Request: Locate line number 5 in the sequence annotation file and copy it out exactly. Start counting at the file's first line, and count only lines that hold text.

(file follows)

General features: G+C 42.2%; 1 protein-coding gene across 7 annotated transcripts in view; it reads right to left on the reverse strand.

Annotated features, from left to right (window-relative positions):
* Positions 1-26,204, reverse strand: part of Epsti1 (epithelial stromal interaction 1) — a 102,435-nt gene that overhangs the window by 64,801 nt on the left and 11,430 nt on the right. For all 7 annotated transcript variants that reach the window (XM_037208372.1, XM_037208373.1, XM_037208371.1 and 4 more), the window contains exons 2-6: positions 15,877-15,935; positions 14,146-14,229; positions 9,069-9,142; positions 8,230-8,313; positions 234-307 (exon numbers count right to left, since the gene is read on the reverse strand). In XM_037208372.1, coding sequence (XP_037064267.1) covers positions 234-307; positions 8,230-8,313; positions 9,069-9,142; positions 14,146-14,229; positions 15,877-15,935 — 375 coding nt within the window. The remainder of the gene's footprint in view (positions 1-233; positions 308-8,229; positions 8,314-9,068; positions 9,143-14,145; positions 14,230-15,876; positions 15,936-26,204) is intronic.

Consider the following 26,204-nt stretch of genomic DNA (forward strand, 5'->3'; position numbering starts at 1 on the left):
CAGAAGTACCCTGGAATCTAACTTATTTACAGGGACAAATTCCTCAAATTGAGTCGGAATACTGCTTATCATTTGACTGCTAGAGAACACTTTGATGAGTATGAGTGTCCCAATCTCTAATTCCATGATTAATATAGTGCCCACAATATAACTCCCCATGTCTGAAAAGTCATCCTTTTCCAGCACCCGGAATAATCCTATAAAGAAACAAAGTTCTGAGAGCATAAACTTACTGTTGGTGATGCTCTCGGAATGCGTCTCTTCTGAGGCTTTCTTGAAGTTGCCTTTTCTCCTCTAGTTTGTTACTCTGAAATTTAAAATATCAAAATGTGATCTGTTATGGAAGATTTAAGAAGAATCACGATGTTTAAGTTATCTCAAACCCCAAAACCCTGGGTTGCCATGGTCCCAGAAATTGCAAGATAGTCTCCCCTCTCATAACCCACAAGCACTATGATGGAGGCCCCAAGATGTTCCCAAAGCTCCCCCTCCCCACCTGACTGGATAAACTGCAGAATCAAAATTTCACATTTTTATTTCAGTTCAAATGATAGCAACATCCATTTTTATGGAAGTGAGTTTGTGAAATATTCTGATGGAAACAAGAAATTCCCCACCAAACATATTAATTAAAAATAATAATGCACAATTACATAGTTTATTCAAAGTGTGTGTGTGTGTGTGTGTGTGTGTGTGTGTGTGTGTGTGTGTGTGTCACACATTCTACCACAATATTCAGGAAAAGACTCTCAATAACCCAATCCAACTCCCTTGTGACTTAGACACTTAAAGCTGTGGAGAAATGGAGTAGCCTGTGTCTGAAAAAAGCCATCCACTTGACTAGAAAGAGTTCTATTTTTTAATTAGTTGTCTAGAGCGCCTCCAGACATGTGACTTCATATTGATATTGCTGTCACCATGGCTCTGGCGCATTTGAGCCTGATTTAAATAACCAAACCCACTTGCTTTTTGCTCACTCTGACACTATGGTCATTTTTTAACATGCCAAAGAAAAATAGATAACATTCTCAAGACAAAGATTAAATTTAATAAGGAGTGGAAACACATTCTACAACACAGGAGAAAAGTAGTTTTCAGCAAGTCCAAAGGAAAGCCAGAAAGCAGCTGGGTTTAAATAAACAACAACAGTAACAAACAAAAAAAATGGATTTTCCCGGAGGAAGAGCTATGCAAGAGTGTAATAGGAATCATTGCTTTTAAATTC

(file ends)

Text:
CAGAAGTACCCTGGAATCTAACTTATTTACAGGGACAAATTCCTCAAATTGAGTCGGAATACTGCTTATCATTTGACTGCTAGAGAACACTTTGATGAGTATGAGTGTCCCAATCTCTAATTCCATGATTAATATAGTGCCCACAATATAACTCCCCATGTCTGAAAAGTCATCCTTTTCCAGCACCCGGAATAATCCTATAAAGAAACAAAGTTCTGAGAGCATAAACTTACTGTTGGTGATGCTCTCGGAATGCGTCTCTTCTGAGGCTTTCTTGAAGTTGCCTTTTCTCCTCTAGTTTGTTACTCTGAAATTTAAAATATCAAAATGTGATCTGTTATGGAAGATTTAAGAAGAATCACGATGTTTAAGTTATCTCAAACCCCAAAACCCTGGGTTGCCATGGTCCCAGAAATTGCAAGATAGTCTCCCCTCTCATAACCCACAAGCACTATGATGGAGGCCCCAAGATGTTCCCAAAGCTCCCCCTCCCCACCTGACTGGATAAACTGCAGAATCAAAATTTCACATTTTTATTTCAGTTCAAATGATAGCAACATCCATTTTTATGGAAGTGAGTTTGTGAAATATTCTGATGGAAACAAGAAATTCCCCACCAAACATATTAATTAAAAATAATAATGCACAATTACATAGTTTATTCAAAGTGTGTGTGTGTGTGTGTGTGTGTGTGTGTGTGTGTGTGTGTGTGTGTCACACATTCTACCACAATATTCAGGAAAAGACTCTCAATAACCCAATCCAACTCCCTTGTGACTTAGACACTTAAAGCTGTGGAGAAATGGAGTAGCCTGTGTCTGAAAAAAGCCATCCACTTGACTAGAAAGAGTTCTATTTTTTAATTAGTTGTCTAGAGCGCCTCCAGACATGTGACTTCATATTGATATTGCTGTCACCATGGCTCTGGCGCATTTGAGCCTGATTTAAATAACCAAACCCACTTGCTTTTTGCTCACTCTGACACTATGGTCATTTTTTAACATGCCAAAGAAAAATAGATAACATTCTCAAGACAAAGATTAAATTTAATAAGGAGTGGAAACACATTCTACAACACAGGAGAAAAGTAGTTTTCAGCAAGTCCAAAGGAAAGCCAGAAAGCAGCTGGGTTTAAATAAACAACAACAGTAACAAACAAAAAAAATGGATTTTCCCGGAGGAAGAGCTATGCAAGAGTGTAATAGGAATCATTGCTTTTAAATTC